Touch screens are used in many different areas of our day to day. They allow the ability to interact with active media presented typically by a display device like a monitor, phone, or tablet style screen. There are a few different technologies of touchscreens, each with their own advantages and disadvantages depending on their use case scenarios.
Resistive Touch Screens
Resistive was the most common type of early touch screen technology. It is a low-cost solution that can still be found in many touch screens, including consumer electronics and point-of-sale applications. The resistive screen is popular because of its relatively low price (at smaller screen sizes) and ability to use a range of input objects (fingers, gloves, hard and soft stylus).
HOW IT WORKS
A resistive touch screen uses a controller and a specially-coated glass overlay on the display face to produce the touch connection. The touch screen panel consists of two thin, electrically conductive layers separated by a narrow gap. When an object, such as a finger, presses down on a point on the panel’s outer surface, the two layers become connected and then cause a change in the electrical current, which is registered as a touch event.
Versatility: Because resistive technology is based on pressure, you can use nearly any type of pointing device, including a finger (gloved or not), pen, or stylus
Accuracy: Resistive Touchscreens are highly accurate, particularly when used with a stylus since the touchscreen’s accuracy is a single display pixel. This makes it ideal for handwriting recognition and for working with small control elements.
Fewer Inadvertent Touches: Because they rely on pressure for activation, resistive touchscreens won’t typically register light touches, such as when liquids (such as rain) fall on the touchscreen.
Low Cost: Resistive touchscreens offer a more affordable alternative than other touchscreen options.
Infrared Touch Screens
Infrared touchscreens make up the majority of technology used in 32” or larger rental touch screen displays. Although there is an increasing number of displays as large as 65” that are beginning to use other technologies. Infrared technology relies on the interruption of an infrared light grid in front of the display screen. The touch frame contains multiple rows and columns of infrared LEDs and photo transistors, each mounted on two opposite sides to create a grid of invisible infrared light. Think of each row/column being similar to the sensor that you may trip when walking into a store or at the base of your garage door to safely prevent unwanted closure.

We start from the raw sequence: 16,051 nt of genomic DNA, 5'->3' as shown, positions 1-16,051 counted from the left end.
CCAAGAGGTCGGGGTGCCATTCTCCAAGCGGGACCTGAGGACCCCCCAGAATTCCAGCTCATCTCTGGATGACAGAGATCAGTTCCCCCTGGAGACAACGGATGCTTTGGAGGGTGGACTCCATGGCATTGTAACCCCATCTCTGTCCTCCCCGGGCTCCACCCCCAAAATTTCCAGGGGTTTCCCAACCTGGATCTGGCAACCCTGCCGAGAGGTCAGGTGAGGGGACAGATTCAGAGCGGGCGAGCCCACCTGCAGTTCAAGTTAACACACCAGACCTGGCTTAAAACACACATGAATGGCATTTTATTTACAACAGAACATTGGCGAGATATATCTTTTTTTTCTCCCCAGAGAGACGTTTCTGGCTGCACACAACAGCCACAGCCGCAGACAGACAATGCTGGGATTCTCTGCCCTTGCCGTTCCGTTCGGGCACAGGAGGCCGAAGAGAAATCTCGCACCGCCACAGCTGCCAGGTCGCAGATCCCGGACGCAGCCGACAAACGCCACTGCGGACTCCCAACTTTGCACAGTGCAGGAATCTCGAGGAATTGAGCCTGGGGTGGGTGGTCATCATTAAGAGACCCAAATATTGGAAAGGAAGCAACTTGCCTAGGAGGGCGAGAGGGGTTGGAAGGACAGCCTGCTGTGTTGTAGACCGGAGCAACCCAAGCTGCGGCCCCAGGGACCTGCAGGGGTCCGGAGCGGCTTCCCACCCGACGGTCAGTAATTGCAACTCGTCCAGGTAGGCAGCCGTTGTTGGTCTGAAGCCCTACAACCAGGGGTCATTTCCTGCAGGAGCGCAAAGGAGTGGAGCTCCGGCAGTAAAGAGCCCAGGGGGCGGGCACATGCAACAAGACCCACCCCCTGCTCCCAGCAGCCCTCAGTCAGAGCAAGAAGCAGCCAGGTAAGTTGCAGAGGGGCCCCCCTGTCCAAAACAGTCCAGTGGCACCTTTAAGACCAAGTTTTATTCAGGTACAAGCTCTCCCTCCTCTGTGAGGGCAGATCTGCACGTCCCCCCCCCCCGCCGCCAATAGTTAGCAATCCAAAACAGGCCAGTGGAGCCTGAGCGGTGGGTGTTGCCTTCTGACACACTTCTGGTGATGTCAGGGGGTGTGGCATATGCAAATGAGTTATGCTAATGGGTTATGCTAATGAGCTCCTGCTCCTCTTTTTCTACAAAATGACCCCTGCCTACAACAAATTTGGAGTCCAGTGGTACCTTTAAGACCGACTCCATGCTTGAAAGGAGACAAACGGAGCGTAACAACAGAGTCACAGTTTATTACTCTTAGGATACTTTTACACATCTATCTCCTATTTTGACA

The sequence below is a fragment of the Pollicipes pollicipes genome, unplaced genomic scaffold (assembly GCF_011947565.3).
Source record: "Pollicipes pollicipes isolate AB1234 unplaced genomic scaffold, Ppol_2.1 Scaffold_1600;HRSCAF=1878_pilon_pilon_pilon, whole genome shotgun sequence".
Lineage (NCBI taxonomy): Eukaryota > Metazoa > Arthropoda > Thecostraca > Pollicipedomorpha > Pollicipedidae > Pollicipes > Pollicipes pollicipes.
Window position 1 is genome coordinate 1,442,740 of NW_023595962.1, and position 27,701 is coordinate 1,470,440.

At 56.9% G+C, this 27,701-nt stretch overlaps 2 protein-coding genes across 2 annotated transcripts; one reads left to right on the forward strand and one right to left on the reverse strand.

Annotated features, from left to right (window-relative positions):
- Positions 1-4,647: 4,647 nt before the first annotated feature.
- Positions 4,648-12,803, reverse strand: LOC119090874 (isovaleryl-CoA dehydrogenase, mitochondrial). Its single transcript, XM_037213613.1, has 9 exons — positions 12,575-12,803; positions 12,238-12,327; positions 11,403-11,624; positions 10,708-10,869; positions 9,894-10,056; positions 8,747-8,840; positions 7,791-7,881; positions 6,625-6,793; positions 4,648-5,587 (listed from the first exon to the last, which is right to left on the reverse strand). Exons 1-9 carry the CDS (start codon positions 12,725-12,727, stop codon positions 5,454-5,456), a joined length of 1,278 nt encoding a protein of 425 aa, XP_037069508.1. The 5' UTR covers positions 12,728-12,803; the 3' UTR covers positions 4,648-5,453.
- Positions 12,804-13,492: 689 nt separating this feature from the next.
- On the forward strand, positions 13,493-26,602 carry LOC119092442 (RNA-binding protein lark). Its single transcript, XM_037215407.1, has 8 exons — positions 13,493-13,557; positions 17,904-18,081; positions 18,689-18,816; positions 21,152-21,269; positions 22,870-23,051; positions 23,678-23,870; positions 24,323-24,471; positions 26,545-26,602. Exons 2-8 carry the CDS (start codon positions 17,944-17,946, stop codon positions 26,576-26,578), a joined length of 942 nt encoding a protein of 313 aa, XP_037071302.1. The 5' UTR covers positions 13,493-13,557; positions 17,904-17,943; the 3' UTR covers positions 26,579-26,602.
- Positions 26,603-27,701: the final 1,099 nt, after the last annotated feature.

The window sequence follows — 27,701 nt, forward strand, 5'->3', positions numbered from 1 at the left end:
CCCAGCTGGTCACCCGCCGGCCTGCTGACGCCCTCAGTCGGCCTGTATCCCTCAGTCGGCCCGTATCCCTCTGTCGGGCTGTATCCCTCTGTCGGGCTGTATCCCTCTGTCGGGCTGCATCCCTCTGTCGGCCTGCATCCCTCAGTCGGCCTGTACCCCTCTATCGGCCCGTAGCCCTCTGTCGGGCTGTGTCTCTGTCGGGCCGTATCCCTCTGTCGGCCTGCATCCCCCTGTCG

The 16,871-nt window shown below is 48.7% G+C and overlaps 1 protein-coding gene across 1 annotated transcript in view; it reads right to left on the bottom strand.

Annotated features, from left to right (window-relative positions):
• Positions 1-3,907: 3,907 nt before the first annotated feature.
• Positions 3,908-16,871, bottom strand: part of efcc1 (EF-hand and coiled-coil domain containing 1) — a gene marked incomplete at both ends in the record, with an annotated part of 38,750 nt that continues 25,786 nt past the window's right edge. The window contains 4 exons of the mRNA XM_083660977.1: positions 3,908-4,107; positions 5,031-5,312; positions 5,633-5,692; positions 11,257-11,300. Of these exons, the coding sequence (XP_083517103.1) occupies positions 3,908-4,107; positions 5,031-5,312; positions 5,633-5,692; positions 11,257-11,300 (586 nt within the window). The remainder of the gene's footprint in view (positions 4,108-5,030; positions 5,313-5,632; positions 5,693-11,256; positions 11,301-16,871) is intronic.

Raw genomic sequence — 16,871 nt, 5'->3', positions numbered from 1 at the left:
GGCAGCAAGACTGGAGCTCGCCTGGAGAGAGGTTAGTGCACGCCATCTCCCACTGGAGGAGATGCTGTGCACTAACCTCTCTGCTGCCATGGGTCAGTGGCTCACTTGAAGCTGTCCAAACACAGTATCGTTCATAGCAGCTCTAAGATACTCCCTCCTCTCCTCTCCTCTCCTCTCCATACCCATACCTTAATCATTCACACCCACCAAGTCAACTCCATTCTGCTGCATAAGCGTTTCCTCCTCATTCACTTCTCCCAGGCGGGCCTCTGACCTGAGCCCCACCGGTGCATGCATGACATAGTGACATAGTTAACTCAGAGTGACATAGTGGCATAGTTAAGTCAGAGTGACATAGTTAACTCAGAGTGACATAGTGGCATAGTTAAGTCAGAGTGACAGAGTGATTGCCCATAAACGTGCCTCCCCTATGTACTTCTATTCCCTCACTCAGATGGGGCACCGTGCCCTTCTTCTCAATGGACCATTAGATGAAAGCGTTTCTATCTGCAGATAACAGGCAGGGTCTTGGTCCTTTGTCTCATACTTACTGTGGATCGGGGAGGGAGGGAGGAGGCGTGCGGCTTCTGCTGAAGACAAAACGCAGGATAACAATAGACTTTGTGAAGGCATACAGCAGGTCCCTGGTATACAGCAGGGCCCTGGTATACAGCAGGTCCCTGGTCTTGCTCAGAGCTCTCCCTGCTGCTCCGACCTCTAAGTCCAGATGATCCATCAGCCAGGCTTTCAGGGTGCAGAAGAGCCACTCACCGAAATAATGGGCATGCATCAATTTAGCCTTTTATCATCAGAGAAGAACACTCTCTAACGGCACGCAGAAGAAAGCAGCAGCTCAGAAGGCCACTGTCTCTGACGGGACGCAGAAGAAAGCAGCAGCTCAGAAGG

HOW IT WORKS
The bezel shields the electronics from the operating environment while allowing the infrared beams to pass through. The infrared controller sequentially pulses the LEDs to create a grid of infrared light beams. When a stylus, such as a finger, enters the grid, it obstructs the beams, one or more phototransistors detect the absence of light and transmit a signal that identifies the x and y coordinates.
High Image Clarity: This makes the infrared touchscreen well suited for large displays.
Durability: Because touches are activated by the interruption of the infrared beam grid, the infrared touchscreen isn’t affected by scratches, fingerprints and other forms of minor damage.
Versatility: Infrared touchscreens can be activated with a bare finger, gloved finger, stylus and more.
Sensitivity: Infrared touchscreens are susceptible to erroneously triggered commands, for example, if a foreign object comes into contact with the screen. Dust and dirt build up can cause accuracy issues with the sensors. In some older or less refined systems direct lights aimed into the sensors can be an issue, although more recent units have had very little issues with lighting interference.
Projected Capacitive (P-CAP, PCT)
Also known as P-CAP, projected capacitive touchscreens are used in nearly all current mobile phones, tablets, laptops, and larger number of monitors under 32”, although monitors up to 65” and sometimes larger can also be found. P-CAP touchscreens can work with special gloves or stylus if needed as well.
HOW IT WORKS
P-CAP touchscreens are made up of a matrix of rows and columns of conductive material layered on sheets of glass. When the touchscreen is energized and a conductive object such as a finger comes into contact with the glass touch panel, it distorts the electrostatic field at that specific point. Even if the glass is scratched or broken it will still function properly (like when your phone screen protector is cracked, but the phone screen is not)
Durability: P-CAP touchscreens are strong and durable. Functionality is typically not affected by dirt and fingerprint smudges. With no moving parts and no front coatings, projected capacitive touchscreens are extremely durable.